April 24, 2024

Athens News

News in English from Greece

What happens to the human body on long flights

How do long-distance flights affect the body? Doctors spoke about the effects of flying on the heart, skin, brain and face, recommending available methods to reduce health risks.

Why flying affects your health

The main recommendations for travelers are to drink enough fluids, not drink alcohol during the flight, and stretch and move as much as possible. First things first tells The Independent, providing expert opinion and advice.

There are important reasons why you feel “broken” after a flight. Jet lag, limited flight space, lack of sleep and high altitude can cause harm to the body. Jill Jenkins, GP, explains:

“Sitting for eight hours or more can have serious adverse effects on your health, such as your heart and respiratory system, as well as your muscles and joints.”

Different parts of the body are affected in their own way. This is what happens to them.

Air travel and the heart

Jenkin, a consultant for Deep Heat, Deep Freeze and Deep Relief, says:

“Long-haul flights can affect breathing, causing shortness of breath and sometimes chest discomfort. Those at greatest risk of developing heart problems on an airplane are those who already have cardiovascular disease.”

When traveling by air, be sure to consult your doctor if you have heart problems. Find out from him whether you can fly, and in your hand luggage take with you medicines and everything you need to maintain good health. Jenkins explains:

“Dehydration, changes in cabin air pressure and low oxygen concentrations—modern airplanes are pressurized at the equivalent of 6,000 to 8,000 feet of altitude, so you actually inhale less oxygen—can all play a role. On top of this, sitting in a confined space restricts chest movement, so you don’t breathe deeply, and increased stress [от полетов] may increase the risk of heart problems.”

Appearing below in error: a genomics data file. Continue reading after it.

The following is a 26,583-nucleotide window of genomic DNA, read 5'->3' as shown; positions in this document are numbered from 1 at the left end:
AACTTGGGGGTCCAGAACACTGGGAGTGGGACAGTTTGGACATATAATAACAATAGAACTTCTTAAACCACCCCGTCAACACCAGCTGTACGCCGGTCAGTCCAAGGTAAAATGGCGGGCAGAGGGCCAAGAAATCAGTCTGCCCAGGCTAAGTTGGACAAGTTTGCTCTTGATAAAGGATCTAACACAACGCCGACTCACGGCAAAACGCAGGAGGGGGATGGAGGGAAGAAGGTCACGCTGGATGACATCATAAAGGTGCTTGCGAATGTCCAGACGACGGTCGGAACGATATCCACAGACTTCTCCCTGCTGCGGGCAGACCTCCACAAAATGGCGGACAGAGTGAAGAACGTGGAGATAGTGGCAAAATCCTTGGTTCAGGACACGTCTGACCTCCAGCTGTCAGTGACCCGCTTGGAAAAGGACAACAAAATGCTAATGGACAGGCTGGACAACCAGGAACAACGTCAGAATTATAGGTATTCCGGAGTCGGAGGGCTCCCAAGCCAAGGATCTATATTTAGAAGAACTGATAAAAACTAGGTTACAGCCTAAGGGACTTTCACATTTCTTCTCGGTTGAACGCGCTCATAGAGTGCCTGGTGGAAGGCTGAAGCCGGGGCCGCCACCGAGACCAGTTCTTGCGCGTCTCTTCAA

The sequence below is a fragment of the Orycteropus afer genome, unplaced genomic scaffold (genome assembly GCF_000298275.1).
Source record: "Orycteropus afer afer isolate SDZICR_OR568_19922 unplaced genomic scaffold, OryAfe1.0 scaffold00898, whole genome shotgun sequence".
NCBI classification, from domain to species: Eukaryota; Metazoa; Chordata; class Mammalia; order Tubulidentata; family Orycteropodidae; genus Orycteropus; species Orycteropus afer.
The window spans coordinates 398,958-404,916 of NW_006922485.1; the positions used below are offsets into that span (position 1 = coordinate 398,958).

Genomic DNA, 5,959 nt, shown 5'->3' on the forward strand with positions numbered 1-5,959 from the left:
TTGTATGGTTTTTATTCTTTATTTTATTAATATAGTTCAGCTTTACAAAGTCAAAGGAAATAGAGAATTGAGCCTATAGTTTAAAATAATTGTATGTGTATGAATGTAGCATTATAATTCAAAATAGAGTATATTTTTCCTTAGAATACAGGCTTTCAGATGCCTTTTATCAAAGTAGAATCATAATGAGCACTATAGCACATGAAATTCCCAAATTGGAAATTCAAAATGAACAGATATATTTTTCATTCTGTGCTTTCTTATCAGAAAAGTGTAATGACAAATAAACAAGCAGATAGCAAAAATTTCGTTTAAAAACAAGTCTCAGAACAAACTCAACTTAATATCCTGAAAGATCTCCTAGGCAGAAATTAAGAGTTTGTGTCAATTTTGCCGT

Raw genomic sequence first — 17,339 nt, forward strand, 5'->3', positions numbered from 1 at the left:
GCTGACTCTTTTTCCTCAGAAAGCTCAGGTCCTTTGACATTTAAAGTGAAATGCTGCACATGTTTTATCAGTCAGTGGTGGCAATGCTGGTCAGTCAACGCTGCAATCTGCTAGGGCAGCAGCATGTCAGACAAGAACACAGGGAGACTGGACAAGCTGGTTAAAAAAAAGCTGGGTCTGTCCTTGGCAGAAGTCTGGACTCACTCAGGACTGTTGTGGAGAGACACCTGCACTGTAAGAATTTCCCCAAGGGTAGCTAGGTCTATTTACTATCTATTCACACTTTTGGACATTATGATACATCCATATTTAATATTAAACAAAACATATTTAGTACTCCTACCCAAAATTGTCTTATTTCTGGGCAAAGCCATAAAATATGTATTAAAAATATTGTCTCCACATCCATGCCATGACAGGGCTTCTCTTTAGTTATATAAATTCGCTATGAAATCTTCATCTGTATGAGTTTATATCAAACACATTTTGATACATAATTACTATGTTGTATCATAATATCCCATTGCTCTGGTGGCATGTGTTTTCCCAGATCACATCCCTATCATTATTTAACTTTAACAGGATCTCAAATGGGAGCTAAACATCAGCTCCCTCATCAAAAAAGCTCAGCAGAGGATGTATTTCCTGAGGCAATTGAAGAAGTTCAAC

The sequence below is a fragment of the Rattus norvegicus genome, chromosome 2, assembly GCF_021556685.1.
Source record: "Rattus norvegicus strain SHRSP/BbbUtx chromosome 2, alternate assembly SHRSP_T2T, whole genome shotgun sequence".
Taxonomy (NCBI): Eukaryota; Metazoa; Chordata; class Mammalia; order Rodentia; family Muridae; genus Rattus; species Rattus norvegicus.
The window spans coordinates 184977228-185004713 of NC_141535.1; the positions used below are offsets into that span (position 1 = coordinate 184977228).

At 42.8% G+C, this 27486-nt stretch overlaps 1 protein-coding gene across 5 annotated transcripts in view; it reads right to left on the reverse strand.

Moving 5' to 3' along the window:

Deep vein thrombosis and blood clots are a particular risk for people without cardiovascular disease for the same reasons. Jenkins warns:

“Blood clots can form up to one month after flying, so be on the lookout for symptoms such as swollen or painful legs, especially calves, and difficulty breathing (blood clots can also form in the lungs).”

To reduce the risk, the doctor advises drinking enough fluids and not drinking alcohol during the flight, and moving as much as possible.

Stomach reaction to flight

Even a change in humidity can wreak havoc on your stomach. GP at Pall Mall Medical Dr Simon Theobalds says:

“Airplane cabins have low humidity levels, which can cause dehydration and lead to digestive problems such as constipation and discomfort. Changes in cabin pressure can also cause gas in the stomach to expand, resulting in bloating or discomfort. Sitting for long periods of time during long flights can contribute to slow digestion and constipation.”

He also points out that disruptions to the circadian rhythm (body clock) due to crossing multiple time zones can also affect the digestive system, leading to irregular bowel movements and changes in appetite. Not to mention, jet lag disrupts your diet, which also “potentially leads to stomach upset or discomfort.” Theobalds advises avoiding alcohol and choosing light meals, as well as trying to move around the cabin whenever possible.

Flight and the brain

During a long flight, the body tries to adapt to different time zones, which is not indifferent to health. Theobalds explains: